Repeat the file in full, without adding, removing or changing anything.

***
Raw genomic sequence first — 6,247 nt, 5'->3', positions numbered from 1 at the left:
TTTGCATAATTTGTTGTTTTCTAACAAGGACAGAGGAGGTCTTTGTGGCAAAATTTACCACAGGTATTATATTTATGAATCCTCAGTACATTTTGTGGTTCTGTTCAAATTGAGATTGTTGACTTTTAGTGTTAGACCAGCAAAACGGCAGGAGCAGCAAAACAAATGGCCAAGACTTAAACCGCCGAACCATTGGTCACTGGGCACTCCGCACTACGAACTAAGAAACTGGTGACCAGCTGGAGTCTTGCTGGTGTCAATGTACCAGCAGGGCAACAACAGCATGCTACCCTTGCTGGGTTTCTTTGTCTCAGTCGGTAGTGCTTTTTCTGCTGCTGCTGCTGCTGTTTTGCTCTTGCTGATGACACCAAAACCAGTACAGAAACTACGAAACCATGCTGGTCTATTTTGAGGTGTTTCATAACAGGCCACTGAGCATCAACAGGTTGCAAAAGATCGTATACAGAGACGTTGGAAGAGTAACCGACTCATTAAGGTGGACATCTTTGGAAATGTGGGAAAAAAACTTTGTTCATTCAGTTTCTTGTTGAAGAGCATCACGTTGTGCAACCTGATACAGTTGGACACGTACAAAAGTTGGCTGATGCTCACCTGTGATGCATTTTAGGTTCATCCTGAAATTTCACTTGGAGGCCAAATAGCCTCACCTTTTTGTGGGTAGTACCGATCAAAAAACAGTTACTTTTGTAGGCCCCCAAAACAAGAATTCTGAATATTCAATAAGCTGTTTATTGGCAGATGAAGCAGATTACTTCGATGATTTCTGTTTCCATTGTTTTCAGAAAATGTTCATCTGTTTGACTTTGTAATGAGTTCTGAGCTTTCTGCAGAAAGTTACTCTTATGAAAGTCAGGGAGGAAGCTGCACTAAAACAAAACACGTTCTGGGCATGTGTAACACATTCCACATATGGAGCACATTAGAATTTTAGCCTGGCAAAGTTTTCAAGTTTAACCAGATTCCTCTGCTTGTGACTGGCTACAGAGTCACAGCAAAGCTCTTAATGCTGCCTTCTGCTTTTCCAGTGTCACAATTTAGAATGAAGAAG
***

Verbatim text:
Raw genomic sequence first — 6,247 nt, 5'->3', positions numbered from 1 at the left:
TTTGCATAATTTGTTGTTTTCTAACAAGGACAGAGGAGGTCTTTGTGGCAAAATTTACCACAGGTATTATATTTATGAATCCTCAGTACATTTTGTGGTTCTGTTCAAATTGAGATTGTTGACTTTTAGTGTTAGACCAGCAAAACGGCAGGAGCAGCAAAACAAATGGCCAAGACTTAAACCGCCGAACCATTGGTCACTGGGCACTCCGCACTACGAACTAAGAAACTGGTGACCAGCTGGAGTCTTGCTGGTGTCAATGTACCAGCAGGGCAACAACAGCATGCTACCCTTGCTGGGTTTCTTTGTCTCAGTCGGTAGTGCTTTTTCTGCTGCTGCTGCTGCTGTTTTGCTCTTGCTGATGACACCAAAACCAGTACAGAAACTACGAAACCATGCTGGTCTATTTTGAGGTGTTTCATAACAGGCCACTGAGCATCAACAGGTTGCAAAAGATCGTATACAGAGACGTTGGAAGAGTAACCGACTCATTAAGGTGGACATCTTTGGAAATGTGGGAAAAAAACTTTGTTCATTCAGTTTCTTGTTGAAGAGCATCACGTTGTGCAACCTGATACAGTTGGACACGTACAAAAGTTGGCTGATGCTCACCTGTGATGCATTTTAGGTTCATCCTGAAATTTCACTTGGAGGCCAAATAGCCTCACCTTTTTGTGGGTAGTACCGATCAAAAAACAGTTACTTTTGTAGGCCCCCAAAACAAGAATTCTGAATATTCAATAAGCTGTTTATTGGCAGATGAAGCAGATTACTTCGATGATTTCTGTTTCCATTGTTTTCAGAAAATGTTCATCTGTTTGACTTTGTAATGAGTTCTGAGCTTTCTGCAGAAAGTTACTCTTATGAAAGTCAGGGAGGAAGCTGCACTAAAACAAAACACGTTCTGGGCATGTGTAACACATTCCACATATGGAGCACATTAGAATTTTAGCCTGGCAAAGTTTTCAAGTTTAACCAGATTCCTCTGCTTGTGACTGGCTACAGAGTCACAGCAAAGCTCTTAATGCTGCCTTCTGCTTTTCCAGTGTCACAATTTAGAATGAAGAAG